On Fr, 2016-05-27 at 15:29 +0100, Tom Hughes wrote:
On 27/05/16 15:25, Chris Adams wrote:
> Once upon a time, Lennart Poettering <mzerqung(a)0pointer.de> said:
>> I am pretty sure we should consider it our duty as Fedora developers
>> to improve the Linux platform, and I am pretty sure that properly
>> cleaning up processes on logout is a step towards that, not against
> When you "clean up" by killing things that are designed to run after
> logout, you are being over-zealous. It is incumbent upon you to fix
> your cleanup methods to handle this case, not the thousands of users
> to change their process to avoid your broken methods.
But that's effectively calling for the impossible - if there has
historically been no way for things to announce that they are expected
to remain after exit then there's no way to magically identify them now.
There is a way, and it's called SIGHUP. Processes get that signal if
your controlling terminal is gone, which typically happens for
background processes on logout. Default action for the signal is to
terminate the process. So if you run "tail -f $somelog &", forget about
it, then logout (or close the xterm) the SIGHUP will kill it.
But it's also possible for programs to ignore and/or handle SIGHUP.
Simplest case is the "nohup" utility which basically sets the SIGHUP
action to ignore then goes execute whatever you specified on the command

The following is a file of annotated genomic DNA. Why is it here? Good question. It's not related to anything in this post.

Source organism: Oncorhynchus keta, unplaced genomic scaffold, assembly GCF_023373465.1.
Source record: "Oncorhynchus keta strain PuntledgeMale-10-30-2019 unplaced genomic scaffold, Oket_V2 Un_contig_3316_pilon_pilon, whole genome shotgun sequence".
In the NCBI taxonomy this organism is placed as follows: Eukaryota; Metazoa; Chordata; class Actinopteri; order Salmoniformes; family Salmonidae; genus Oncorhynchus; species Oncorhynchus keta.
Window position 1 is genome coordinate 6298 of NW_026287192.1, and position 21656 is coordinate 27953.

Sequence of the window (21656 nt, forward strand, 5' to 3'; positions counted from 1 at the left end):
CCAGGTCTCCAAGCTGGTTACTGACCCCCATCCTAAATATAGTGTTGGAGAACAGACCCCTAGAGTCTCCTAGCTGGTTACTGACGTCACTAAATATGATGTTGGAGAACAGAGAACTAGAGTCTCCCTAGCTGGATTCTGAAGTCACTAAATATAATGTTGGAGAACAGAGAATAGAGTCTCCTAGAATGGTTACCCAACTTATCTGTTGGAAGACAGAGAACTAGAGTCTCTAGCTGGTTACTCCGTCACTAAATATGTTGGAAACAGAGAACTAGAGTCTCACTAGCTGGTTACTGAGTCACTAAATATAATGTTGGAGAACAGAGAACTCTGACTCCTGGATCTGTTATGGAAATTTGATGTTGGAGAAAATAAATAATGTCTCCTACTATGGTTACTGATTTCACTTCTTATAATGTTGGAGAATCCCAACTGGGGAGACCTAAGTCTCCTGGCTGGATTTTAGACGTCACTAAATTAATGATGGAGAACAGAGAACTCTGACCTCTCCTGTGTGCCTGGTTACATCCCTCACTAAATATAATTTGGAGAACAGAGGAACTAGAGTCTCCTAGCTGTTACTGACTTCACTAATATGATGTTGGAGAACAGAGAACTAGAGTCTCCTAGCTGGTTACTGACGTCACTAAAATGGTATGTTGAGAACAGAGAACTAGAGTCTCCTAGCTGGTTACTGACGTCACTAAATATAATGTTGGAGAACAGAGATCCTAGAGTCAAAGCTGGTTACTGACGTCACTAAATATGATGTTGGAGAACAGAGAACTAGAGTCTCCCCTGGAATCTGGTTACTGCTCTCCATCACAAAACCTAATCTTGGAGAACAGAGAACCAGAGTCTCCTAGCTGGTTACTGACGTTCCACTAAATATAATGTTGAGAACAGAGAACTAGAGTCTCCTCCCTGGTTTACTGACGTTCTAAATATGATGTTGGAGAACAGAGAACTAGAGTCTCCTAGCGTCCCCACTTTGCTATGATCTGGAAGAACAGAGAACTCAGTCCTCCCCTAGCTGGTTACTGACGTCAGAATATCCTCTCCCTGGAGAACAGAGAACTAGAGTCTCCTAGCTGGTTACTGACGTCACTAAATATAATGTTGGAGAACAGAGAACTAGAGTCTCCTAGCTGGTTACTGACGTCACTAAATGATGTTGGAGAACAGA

line. IIRC vim catches SIGHUP to save the current buffer somewhere
before exiting so your unsaved work isn't lost. And of course tools
like screen and tmux don't exit but simply detach from terminal on
There is nothing simliar for gui processes (which typically don't have a
controlling tty) though. But having gui processes continue when your
display server is gone looks pretty pointless to me, except for
save-state-then-exit style actions (like firefox does so it can offer to
restore tabs next time you start it).
IMO systemd should allow to specify the KillUserProcesses policy
separately for processes with/without controlling terminal. So you
could ask systemd to zap any gnome process going wild on logout without
breaking screen and tmux.
While being on it: I also think a logging option would be useful. If a
(gui) process doesn't exit by itself on logout but needs to be killed
this indicates a bug and you might want to know about it.